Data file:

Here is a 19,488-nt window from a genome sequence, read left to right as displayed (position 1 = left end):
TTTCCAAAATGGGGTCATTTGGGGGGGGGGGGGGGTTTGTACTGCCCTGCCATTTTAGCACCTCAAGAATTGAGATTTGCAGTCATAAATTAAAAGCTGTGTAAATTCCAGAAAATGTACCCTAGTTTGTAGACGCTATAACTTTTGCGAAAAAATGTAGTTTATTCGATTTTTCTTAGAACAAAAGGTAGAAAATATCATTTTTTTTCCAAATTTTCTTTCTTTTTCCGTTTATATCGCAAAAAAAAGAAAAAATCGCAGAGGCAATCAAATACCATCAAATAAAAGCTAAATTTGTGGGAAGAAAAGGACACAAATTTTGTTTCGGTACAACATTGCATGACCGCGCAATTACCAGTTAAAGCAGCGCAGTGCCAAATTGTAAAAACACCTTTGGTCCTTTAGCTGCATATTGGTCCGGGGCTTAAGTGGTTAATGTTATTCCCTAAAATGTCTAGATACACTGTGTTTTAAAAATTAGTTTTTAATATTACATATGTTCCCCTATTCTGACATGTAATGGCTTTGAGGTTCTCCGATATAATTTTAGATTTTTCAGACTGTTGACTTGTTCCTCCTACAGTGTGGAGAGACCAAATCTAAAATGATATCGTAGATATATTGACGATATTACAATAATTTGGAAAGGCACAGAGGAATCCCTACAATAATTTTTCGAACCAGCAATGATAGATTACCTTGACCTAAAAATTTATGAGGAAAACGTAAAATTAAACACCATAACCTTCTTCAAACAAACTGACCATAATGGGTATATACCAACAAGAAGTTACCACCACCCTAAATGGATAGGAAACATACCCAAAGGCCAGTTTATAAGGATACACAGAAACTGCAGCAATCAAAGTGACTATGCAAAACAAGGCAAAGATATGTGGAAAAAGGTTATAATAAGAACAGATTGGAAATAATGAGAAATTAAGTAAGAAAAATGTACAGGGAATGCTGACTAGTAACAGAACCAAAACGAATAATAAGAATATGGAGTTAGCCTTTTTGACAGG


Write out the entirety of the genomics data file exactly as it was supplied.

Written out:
Here is a 19,488-nt window from a genome sequence, read left to right as displayed (position 1 = left end):
TTTCCAAAATGGGGTCATTTGGGGGGGGGGGGGGGTTTGTACTGCCCTGCCATTTTAGCACCTCAAGAATTGAGATTTGCAGTCATAAATTAAAAGCTGTGTAAATTCCAGAAAATGTACCCTAGTTTGTAGACGCTATAACTTTTGCGAAAAAATGTAGTTTATTCGATTTTTCTTAGAACAAAAGGTAGAAAATATCATTTTTTTTCCAAATTTTCTTTCTTTTTCCGTTTATATCGCAAAAAAAAGAAAAAATCGCAGAGGCAATCAAATACCATCAAATAAAAGCTAAATTTGTGGGAAGAAAAGGACACAAATTTTGTTTCGGTACAACATTGCATGACCGCGCAATTACCAGTTAAAGCAGCGCAGTGCCAAATTGTAAAAACACCTTTGGTCCTTTAGCTGCATATTGGTCCGGGGCTTAAGTGGTTAATGTTATTCCCTAAAATGTCTAGATACACTGTGTTTTAAAAATTAGTTTTTAATATTACATATGTTCCCCTATTCTGACATGTAATGGCTTTGAGGTTCTCCGATATAATTTTAGATTTTTCAGACTGTTGACTTGTTCCTCCTACAGTGTGGAGAGACCAAATCTAAAATGATATCGTAGATATATTGACGATATTACAATAATTTGGAAAGGCACAGAGGAATCCCTACAATAATTTTTCGAACCAGCAATGATAGATTACCTTGACCTAAAAATTTATGAGGAAAACGTAAAATTAAACACCATAACCTTCTTCAAACAAACTGACCATAATGGGTATATACCAACAAGAAGTTACCACCACCCTAAATGGATAGGAAACATACCCAAAGGCCAGTTTATAAGGATACACAGAAACTGCAGCAATCAAAGTGACTATGCAAAACAAGGCAAAGATATGTGGAAAAAGGTTATAATAAGAACAGATTGGAAATAATGAGAAATTAAGTAAGAAAAATGTACAGGGAATGCTGACTAGTAACAGAACCAAAACGAATAATAAGAATATGGAGTTAGCCTTTTTGACAGG